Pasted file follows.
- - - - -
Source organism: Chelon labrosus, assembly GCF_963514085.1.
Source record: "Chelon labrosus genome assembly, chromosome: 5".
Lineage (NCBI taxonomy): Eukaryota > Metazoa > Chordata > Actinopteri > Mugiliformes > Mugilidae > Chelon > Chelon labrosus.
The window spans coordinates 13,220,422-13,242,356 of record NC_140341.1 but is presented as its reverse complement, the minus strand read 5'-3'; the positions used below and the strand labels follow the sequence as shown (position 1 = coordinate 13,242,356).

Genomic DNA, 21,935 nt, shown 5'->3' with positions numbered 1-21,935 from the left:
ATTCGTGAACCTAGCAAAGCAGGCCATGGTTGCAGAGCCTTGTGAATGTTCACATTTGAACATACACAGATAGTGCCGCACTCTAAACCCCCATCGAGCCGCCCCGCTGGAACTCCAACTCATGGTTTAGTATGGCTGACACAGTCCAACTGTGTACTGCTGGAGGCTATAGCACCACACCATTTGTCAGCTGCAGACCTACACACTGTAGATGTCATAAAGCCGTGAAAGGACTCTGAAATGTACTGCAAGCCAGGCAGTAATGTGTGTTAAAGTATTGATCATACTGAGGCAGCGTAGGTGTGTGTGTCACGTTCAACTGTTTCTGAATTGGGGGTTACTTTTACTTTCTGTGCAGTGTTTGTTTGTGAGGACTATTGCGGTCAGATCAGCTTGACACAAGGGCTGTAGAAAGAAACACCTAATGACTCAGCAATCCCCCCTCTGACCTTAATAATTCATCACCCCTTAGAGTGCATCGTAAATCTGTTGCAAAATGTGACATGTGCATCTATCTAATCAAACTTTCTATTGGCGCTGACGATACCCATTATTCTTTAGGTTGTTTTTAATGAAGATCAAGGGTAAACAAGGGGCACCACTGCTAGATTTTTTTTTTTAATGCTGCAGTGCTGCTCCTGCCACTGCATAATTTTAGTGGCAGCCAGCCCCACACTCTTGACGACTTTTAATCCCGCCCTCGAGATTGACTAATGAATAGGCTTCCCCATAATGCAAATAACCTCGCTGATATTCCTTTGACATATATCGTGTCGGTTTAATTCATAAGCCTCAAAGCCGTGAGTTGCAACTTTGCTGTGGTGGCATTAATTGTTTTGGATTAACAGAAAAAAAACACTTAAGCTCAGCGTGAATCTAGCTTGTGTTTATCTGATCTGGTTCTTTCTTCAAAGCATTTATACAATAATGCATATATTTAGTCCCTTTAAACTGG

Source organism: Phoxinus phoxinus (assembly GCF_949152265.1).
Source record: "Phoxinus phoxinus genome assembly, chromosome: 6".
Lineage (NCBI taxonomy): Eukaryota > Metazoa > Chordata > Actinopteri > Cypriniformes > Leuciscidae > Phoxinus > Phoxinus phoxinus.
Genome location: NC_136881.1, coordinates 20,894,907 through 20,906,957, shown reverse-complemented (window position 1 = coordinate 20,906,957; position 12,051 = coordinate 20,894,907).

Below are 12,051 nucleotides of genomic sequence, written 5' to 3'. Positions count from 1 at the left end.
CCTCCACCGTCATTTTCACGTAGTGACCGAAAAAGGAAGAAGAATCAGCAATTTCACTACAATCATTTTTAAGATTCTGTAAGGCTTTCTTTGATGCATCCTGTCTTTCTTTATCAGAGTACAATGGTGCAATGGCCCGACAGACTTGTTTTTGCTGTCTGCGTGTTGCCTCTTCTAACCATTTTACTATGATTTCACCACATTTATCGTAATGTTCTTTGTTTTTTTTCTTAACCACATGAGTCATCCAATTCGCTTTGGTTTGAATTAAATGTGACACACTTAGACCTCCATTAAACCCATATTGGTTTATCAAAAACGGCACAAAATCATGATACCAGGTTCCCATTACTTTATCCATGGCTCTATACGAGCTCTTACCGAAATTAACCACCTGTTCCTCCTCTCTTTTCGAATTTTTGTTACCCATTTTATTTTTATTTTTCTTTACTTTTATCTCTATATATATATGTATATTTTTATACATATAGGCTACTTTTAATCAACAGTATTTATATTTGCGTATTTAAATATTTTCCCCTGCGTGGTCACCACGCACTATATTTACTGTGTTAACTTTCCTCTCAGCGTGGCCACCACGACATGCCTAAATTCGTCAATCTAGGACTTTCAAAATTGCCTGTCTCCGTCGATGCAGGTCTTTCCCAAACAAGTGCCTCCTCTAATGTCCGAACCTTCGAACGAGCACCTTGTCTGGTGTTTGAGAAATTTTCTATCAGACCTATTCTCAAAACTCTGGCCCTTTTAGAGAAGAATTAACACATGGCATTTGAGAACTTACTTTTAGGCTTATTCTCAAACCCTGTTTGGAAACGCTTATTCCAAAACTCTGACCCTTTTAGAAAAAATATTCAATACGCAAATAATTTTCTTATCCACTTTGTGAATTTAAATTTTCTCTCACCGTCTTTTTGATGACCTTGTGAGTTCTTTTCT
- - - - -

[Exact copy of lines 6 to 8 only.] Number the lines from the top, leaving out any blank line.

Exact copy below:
ATTCGTGAACCTAGCAAAGCAGGCCATGGTTGCAGAGCCTTGTGAATGTTCACATTTGAACATACACAGATAGTGCCGCACTCTAAACCCCCATCGAGCCGCCCCGCTGGAACTCCAACTCATGGTTTAGTATGGCTGACACAGTCCAACTGTGTACTGCTGGAGGCTATAGCACCACACCATTTGTCAGCTGCAGACCTACACACTGTAGATGTCATAAAGCCGTGAAAGGACTCTGAAATGTACTGCAAGCCAGGCAGTAATGTGTGTTAAAGTATTGATCATACTGAGGCAGCGTAGGTGTGTGTGTCACGTTCAACTGTTTCTGAATTGGGGGTTACTTTTACTTTCTGTGCAGTGTTTGTTTGTGAGGACTATTGCGGTCAGATCAGCTTGACACAAGGGCTGTAGAAAGAAACACCTAATGACTCAGCAATCCCCCCTCTGACCTTAATAATTCATCACCCCTTAGAGTGCATCGTAAATCTGTTGCAAAATGTGACATGTGCATCTATCTAATCAAACTTTCTATTGGCGCTGACGATACCCATTATTCTTTAGGTTGTTTTTAATGAAGATCAAGGGTAAACAAGGGGCACCACTGCTAGATTTTTTTTTTTAATGCTGCAGTGCTGCTCCTGCCACTGCATAATTTTAGTGGCAGCCAGCCCCACACTCTTGACGACTTTTAATCCCGCCCTCGAGATTGACTAATGAATAGGCTTCCCCATAATGCAAATAACCTCGCTGATATTCCTTTGACATATATCGTGTCGGTTTAATTCATAAGCCTCAAAGCCGTGAGTTGCAACTTTGCTGTGGTGGCATTAATTGTTTTGGATTAACAGAAAAAAAACACTTAAGCTCAGCGTGAATCTAGCTTGTGTTTATCTGATCTGGTTCTTTCTTCAAAGCATTTATACAATAATGCATATATTTAGTCCCTTTAAACTGG

Source organism: Phoxinus phoxinus (assembly GCF_949152265.1).
Source record: "Phoxinus phoxinus genome assembly, chromosome: 6".